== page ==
It can be argued that King Charles was, in many ways the architect of his own misfortune. While he fervently and honestly believed in the divine provenance of his power, his obstinacy and pride did nothing to convince his enemies. Nor did those he surrounded himself with.
One of these his Parliamentarian opponents dubbed ‘malignant advisors’ was William Laud, the Archbishop of Canterbury. And today marks the anniversary of his execution in 1645, just a few weeks before that of his King with whose life his own had become so intertwined.
Ordained as a priest in 1601, the ambitious Laud was a rising star in the Anglican church, which was still searching for its true identity after Henry VIII had split with the church in Rome the century before. He was influenced by the teachings of the Dutch theologian Jacob Arminius, who emphasised free will over the Puritans’ Calvanist ideas of predestination. He also loved pomp and ceremony in his worship, which endeared him to King Charles I.
His career flourished on Charles’s accession in 1625. He officiated at Charles’ coronation and during the King’s eleven-year Personal Rule he enforced conformity of worship rigidly throughout the land, stamping down on irregularities in the conduct of services. This and his love of things like alter rails and church decoration did nothing to endear him to the Puritans, who viewed his Arminian doctrines as dangerously close to the Roman Catholicism they hated so much.
Charles admired Laud and the Archbishop became increasingly powerful in affairs of state, but not unlike his master he was inflexible, over-sensitivity to criticism, and used his power in the courts of the Star Chamber and High Commission to punish dissidents. In 1637, the religious radicals William Prynne, Henry Burton and John Bastwick were tortured and imprisoned for speaking and writing against Laud’s policies, which only inflamed the masses.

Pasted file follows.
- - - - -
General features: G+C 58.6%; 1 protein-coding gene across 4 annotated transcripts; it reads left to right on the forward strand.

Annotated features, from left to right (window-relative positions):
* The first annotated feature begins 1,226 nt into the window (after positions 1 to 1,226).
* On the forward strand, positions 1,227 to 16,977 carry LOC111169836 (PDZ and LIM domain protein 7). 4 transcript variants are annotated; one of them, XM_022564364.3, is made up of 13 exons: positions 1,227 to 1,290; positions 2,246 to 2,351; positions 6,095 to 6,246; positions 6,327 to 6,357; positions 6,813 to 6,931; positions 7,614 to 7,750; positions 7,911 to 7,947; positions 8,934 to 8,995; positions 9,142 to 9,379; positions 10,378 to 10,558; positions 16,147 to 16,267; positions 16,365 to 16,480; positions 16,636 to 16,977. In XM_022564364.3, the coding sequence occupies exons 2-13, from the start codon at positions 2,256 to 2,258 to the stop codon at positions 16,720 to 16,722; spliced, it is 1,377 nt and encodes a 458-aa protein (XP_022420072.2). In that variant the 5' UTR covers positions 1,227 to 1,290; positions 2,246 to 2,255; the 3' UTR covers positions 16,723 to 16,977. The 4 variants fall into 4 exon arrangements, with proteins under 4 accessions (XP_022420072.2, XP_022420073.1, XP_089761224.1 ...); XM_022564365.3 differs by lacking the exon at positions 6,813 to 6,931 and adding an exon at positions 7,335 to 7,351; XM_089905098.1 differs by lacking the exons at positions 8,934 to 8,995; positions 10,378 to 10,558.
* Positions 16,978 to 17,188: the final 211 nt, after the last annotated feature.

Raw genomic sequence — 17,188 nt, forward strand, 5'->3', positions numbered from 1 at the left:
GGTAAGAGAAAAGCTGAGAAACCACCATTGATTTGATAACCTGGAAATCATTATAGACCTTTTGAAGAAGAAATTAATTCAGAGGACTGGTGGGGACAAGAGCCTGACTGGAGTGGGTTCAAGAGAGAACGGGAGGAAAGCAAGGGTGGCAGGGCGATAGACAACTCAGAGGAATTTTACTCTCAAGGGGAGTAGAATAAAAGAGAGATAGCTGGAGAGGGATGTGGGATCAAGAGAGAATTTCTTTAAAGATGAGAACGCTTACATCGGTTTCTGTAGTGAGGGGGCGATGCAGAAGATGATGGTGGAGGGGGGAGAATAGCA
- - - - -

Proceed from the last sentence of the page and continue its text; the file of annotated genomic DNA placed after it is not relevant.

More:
But it was Laud’s insistence on enforcing conformity in Ireland and Scotland that lit one of the touch-papers of the conflict that would engulf the land. His attempt to force uniformity on the Church of Scotland met with disaster – riots broke out in Edinburgh when Laud’s new prayer book and liturgy were introduced in July 1637. The unrest quickly escalated into England’s disastrous defeats in the Bishops’ Wars of 1639-40.
King Charles’ opponents, unable to directly criticise the monarch, instead went after his “evil councillors” – Wentworth, now Earl of Strafford, and Archbishop Laud. The Long Parliament in November 1640 impeached them both. Laud was accused of assuming “tyrannical powers” in church and state, of subverting “the true religion with popish superstition” and of causing the disastrous wars against the Scots.
Laud remained a prisoner for three years before finally being brought to trial before the House of Lords in March 1644. The prosecution was led by William Prynne, whom Laud had persecuted in 1637. Unable to find evidence of treason, and with Laud ably defending himself, the House of Commons abandoned the trial and instead condemned him by special decree.
Like Strafford before him, Archbishop Laud was beheaded on Tower Hill on 10 January 1645. On 30 January, the King he had defended so passionately and yet helped condemn by his actions was also beheaded.